Spring To Do List – Part 1

After a long, hard winter, spring is finally, hopefully, maybe even desperately, expected to arrive. Here are some home maintenance tips to help welcome the new season.

Weatherstripping

 

The Department of Energy (DOE) says weatherstripping the windows on your home is an easy and effective way to help save money on your energy bill. Weatherstripping is a material you can apply around your window and door frames to help ensure there’s a good seal. During the harsh winter months, it can help keep the warm air inside the house, and the cold drafts out. In the spring and summer, weatherstripping works the opposite way, helping to keep the cool air inside and the warm air out.

If you didn’t install weatherstripping before the winter cold set in, you may want to take this opportunity to seal your windows before you have to turn on the air conditioner. In the summer, if the cool air is contained inside, then the AC will not have to work as hard, and that may help you save money on your energy bill. The same can be true of your furnace when winter rolls back around. Thinking about installing weatherstripping? The DOE recommends that you apply weatherstripping to clean, dry surfaces in temperatures above 20 degrees Fahrenheit.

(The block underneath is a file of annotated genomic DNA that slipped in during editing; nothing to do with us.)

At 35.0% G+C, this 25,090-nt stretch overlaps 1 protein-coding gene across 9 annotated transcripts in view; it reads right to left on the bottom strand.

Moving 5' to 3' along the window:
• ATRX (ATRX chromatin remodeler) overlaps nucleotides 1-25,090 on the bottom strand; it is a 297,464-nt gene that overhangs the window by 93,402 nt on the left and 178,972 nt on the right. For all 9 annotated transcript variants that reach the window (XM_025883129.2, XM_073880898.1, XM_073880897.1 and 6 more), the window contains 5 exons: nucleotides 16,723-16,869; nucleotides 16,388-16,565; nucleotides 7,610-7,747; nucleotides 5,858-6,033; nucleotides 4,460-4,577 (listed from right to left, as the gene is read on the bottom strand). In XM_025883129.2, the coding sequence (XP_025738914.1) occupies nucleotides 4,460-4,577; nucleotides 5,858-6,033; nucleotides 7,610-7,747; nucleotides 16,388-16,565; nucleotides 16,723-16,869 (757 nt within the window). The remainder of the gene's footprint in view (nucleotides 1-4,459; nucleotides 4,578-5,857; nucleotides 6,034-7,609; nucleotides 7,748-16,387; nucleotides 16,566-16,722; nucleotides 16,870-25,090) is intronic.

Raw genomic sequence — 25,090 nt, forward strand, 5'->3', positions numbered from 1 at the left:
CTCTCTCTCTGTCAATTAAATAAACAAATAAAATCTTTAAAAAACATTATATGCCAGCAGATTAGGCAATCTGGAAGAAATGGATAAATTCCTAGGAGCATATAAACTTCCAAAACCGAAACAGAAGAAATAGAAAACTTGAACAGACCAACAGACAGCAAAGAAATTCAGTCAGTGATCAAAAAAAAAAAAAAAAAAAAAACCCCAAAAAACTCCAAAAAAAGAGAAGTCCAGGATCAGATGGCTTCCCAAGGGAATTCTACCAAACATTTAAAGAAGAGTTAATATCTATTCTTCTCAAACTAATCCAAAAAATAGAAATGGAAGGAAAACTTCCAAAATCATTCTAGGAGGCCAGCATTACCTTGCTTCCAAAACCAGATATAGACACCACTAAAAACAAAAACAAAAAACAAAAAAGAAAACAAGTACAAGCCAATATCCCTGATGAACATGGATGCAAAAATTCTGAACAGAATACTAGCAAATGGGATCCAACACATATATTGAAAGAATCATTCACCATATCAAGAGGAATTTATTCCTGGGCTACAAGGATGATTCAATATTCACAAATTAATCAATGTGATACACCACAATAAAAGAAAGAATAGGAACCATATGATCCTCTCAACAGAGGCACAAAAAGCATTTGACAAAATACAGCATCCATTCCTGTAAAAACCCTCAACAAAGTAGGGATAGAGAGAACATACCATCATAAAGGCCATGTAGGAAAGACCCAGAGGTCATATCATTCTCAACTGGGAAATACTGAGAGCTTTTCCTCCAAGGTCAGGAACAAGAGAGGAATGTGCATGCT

Indoor Maintenance

 

Spring cleaning is a time-honored tradition, an opportunity to sweep the cobwebs from your home, clear out the dust that accumulated during the winter and let the sunshine in. While you’re up to your elbows in soap, washing the windows, defrosting the refrigerator and tackling what seems to be a never-ending list of spring cleaning chores, you might as well make a maintenance checklist, too. On those warmer days, you may want to do the following: